More serious difficulties arise out of the relations of trade which bind together modern States in time of peace to a continually increasing extent. For, on the one hand, any trade, even in things remote from warlike use, may actually contribute importantly to enable a belligerent to carry on his war: on the other hand, it would be a palpably exorbitant pretension in a belligerent to require all neutral States to put an end to their trade with his enemy. Only a Napoleon, at the giddy height of his predominance, could make such a claim; and it is not likely to be repeated. Some compromise, then, is needed between the claim of the neutral to be undisturbed in his trade, and the claim of the belligerent that his enemy shall not be aided.

The best compromise seems to be that no private trade---except to some extent trade in the actual munitions of war---should be regarded as an offence on the part of the neutral State of which the trader is a member; but that the belligerent should have a right to check such trade, and confiscate the wares, in all cases in which they are calculated to be of special utility to his enemy---i.e. either (1) when the commodities are of a kind adapted for military use by the enemy, or (2) when the belligerent's own military operations are effectively directed to the cutting off of all supplies from some part of the enemy's territory. In the former case the belligerent would be allowed to confiscate the commodities as ``contraband of war''; in the latter he would confiscate them on the ground of an attempt to break through a ``blockade''. The precise degree of adaptation to military use required to justify the treating of wares as contraband, and the precise conditions under which a blockade is to be considered, must be determined on the basis of experience by usage, or arrived at by agreement among the leading States.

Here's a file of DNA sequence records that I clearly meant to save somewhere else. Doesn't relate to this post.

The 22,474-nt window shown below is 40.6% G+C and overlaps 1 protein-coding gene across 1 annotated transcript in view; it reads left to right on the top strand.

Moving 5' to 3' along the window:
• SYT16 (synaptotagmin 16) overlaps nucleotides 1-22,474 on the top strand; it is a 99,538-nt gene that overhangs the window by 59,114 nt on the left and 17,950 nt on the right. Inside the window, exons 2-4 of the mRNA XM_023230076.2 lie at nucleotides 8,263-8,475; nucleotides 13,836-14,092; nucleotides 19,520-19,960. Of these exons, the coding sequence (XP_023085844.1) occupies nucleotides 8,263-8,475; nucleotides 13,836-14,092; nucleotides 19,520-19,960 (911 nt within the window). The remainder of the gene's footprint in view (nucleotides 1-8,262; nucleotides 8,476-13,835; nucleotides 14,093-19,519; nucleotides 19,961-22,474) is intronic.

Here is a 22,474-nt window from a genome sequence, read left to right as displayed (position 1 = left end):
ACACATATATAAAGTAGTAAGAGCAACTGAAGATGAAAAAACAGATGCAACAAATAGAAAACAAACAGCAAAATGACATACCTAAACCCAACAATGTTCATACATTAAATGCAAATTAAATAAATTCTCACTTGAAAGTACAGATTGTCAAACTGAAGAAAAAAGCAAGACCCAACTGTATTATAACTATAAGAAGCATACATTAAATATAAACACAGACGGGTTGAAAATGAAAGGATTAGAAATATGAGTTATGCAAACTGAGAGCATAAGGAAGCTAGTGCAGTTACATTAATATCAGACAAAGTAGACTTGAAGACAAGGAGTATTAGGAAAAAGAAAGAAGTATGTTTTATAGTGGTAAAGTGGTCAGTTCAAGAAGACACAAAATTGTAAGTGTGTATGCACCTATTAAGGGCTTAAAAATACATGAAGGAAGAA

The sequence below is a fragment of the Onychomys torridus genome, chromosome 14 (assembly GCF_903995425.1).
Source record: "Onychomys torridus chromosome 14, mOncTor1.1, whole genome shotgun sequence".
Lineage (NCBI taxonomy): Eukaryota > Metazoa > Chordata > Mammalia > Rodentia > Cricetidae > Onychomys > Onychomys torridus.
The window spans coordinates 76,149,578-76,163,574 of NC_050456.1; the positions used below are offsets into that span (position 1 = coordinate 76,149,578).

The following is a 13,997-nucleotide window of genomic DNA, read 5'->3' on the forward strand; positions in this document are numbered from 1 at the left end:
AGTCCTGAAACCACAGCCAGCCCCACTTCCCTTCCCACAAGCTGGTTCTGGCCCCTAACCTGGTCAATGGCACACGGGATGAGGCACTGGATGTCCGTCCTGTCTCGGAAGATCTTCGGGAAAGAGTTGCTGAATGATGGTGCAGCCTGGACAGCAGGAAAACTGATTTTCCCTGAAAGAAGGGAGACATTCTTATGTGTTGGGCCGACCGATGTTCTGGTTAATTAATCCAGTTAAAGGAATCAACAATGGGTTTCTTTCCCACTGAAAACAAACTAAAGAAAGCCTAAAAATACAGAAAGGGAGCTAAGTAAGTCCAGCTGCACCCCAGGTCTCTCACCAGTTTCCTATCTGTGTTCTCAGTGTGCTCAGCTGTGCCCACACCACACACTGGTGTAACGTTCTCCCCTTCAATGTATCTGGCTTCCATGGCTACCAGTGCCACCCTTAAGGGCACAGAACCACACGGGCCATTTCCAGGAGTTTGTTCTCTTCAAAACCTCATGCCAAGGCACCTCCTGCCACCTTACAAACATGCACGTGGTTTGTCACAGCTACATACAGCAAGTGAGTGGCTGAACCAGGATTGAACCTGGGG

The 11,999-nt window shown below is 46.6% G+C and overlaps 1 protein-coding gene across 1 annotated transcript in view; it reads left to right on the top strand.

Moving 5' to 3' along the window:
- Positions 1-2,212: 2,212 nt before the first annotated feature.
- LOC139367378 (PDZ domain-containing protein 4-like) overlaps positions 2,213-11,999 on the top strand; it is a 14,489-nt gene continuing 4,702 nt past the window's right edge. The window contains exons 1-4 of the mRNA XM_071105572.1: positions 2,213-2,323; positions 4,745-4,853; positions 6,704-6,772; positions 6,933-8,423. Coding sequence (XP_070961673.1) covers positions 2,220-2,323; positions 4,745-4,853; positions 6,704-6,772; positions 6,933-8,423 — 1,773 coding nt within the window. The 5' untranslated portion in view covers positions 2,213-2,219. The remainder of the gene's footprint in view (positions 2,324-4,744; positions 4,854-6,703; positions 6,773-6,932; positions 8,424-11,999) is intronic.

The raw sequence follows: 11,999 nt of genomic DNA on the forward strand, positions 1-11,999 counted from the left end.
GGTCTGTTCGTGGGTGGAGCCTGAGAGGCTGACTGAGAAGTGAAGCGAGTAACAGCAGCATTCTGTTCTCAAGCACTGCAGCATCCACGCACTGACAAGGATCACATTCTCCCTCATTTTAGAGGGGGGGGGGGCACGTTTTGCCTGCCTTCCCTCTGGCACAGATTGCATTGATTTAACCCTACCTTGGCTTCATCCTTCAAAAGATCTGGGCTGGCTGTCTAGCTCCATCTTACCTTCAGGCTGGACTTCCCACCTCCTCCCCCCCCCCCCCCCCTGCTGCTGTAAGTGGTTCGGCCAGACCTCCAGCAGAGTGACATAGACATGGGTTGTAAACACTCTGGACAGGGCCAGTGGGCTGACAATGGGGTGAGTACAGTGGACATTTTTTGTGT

I have said that no trade should be regarded as an offence on the part of a State, ``except to some extent trade in the actual munitions of war''. There is one special ease in which it certainly seems best, in the interests of peace, that this trade should be definitely prohibited; i.e. where the process of exporting munitions is easily perverted into the distinct violation of neutrality before noticed, which consists in allowing the neutral country to be used as a basis for military operations. The most important example of this is the trade in armed ships; since an armed ship sent forth as an article of export is so easily changed into a ship adequately equipped and manned for war, that a State which allows such export at the risk of the private exporter---like other contraband trade---will find it hard practically to prevent its country from being made the source of a hostile expedition.

In the above discussion I have said nothing of the formalities that should accompany the commencement of a war,---a point to which international jurists have given serious attention. I conceive that they have usually somewhat exaggerated its importance. It is no doubt desirable that any hostile act commencing a war should be preceded by a formal notice, and accompanied by a formal justification of the resort to violence; but it is more important that war should be really resorted to only when redress for wrong has been refused; and the process of asking for redress will involve a practical warning that war is impending in case of refusal.

[Back to:] [Forward to:] [Up to:]